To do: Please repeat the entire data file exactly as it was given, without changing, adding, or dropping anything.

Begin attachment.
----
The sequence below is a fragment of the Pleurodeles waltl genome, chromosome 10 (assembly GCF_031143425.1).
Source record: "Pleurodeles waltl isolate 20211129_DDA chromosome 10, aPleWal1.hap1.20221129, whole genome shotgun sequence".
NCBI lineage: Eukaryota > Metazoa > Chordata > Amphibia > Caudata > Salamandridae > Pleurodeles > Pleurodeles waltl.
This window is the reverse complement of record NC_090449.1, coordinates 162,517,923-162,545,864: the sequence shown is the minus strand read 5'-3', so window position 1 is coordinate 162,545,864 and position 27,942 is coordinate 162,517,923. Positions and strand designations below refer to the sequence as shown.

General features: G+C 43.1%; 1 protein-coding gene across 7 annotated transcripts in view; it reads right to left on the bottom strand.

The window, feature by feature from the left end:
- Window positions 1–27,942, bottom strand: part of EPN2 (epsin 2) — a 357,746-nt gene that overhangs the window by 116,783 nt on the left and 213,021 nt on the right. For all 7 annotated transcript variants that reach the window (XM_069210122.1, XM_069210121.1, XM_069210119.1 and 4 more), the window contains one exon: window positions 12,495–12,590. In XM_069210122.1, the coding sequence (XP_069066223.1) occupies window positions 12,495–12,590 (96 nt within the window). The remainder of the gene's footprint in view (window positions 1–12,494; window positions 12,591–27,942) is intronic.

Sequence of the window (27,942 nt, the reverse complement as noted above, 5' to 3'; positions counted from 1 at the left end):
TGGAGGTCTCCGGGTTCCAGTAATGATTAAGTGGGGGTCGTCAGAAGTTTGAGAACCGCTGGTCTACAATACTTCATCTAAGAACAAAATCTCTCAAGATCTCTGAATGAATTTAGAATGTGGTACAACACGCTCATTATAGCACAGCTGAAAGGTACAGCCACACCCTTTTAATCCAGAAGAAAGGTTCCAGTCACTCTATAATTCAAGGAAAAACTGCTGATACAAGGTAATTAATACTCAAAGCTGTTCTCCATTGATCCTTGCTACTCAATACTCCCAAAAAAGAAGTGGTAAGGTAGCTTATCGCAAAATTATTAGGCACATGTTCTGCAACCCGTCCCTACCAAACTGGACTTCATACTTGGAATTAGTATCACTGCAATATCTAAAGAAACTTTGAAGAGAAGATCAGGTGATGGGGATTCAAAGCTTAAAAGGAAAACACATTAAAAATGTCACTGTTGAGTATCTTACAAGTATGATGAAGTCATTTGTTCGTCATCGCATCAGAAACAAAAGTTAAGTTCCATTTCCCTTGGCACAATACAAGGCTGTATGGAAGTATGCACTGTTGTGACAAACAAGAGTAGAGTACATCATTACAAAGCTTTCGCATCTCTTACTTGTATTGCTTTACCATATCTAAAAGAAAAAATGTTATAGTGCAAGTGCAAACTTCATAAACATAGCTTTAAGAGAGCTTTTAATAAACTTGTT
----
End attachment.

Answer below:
The sequence below is a fragment of the Pleurodeles waltl genome, chromosome 10 (assembly GCF_031143425.1).
Source record: "Pleurodeles waltl isolate 20211129_DDA chromosome 10, aPleWal1.hap1.20221129, whole genome shotgun sequence".
NCBI lineage: Eukaryota > Metazoa > Chordata > Amphibia > Caudata > Salamandridae > Pleurodeles > Pleurodeles waltl.
This window is the reverse complement of record NC_090449.1, coordinates 162,517,923-162,545,864: the sequence shown is the minus strand read 5'-3', so window position 1 is coordinate 162,545,864 and position 27,942 is coordinate 162,517,923. Positions and strand designations below refer to the sequence as shown.

General features: G+C 43.1%; 1 protein-coding gene across 7 annotated transcripts in view; it reads right to left on the bottom strand.

The window, feature by feature from the left end:
- Window positions 1–27,942, bottom strand: part of EPN2 (epsin 2) — a 357,746-nt gene that overhangs the window by 116,783 nt on the left and 213,021 nt on the right. For all 7 annotated transcript variants that reach the window (XM_069210122.1, XM_069210121.1, XM_069210119.1 and 4 more), the window contains one exon: window positions 12,495–12,590. In XM_069210122.1, the coding sequence (XP_069066223.1) occupies window positions 12,495–12,590 (96 nt within the window). The remainder of the gene's footprint in view (window positions 1–12,494; window positions 12,591–27,942) is intronic.

Sequence of the window (27,942 nt, the reverse complement as noted above, 5' to 3'; positions counted from 1 at the left end):
TGGAGGTCTCCGGGTTCCAGTAATGATTAAGTGGGGGTCGTCAGAAGTTTGAGAACCGCTGGTCTACAATACTTCATCTAAGAACAAAATCTCTCAAGATCTCTGAATGAATTTAGAATGTGGTACAACACGCTCATTATAGCACAGCTGAAAGGTACAGCCACACCCTTTTAATCCAGAAGAAAGGTTCCAGTCACTCTATAATTCAAGGAAAAACTGCTGATACAAGGTAATTAATACTCAAAGCTGTTCTCCATTGATCCTTGCTACTCAATACTCCCAAAAAAGAAGTGGTAAGGTAGCTTATCGCAAAATTATTAGGCACATGTTCTGCAACCCGTCCCTACCAAACTGGACTTCATACTTGGAATTAGTATCACTGCAATATCTAAAGAAACTTTGAAGAGAAGATCAGGTGATGGGGATTCAAAGCTTAAAAGGAAAACACATTAAAAATGTCACTGTTGAGTATCTTACAAGTATGATGAAGTCATTTGTTCGTCATCGCATCAGAAACAAAAGTTAAGTTCCATTTCCCTTGGCACAATACAAGGCTGTATGGAAGTATGCACTGTTGTGACAAACAAGAGTAGAGTACATCATTACAAAGCTTTCGCATCTCTTACTTGTATTGCTTTACCATATCTAAAAGAAAAAATGTTATAGTGCAAGTGCAAACTTCATAAACATAGCTTTAAGAGAGCTTTTAATAAACTTGTT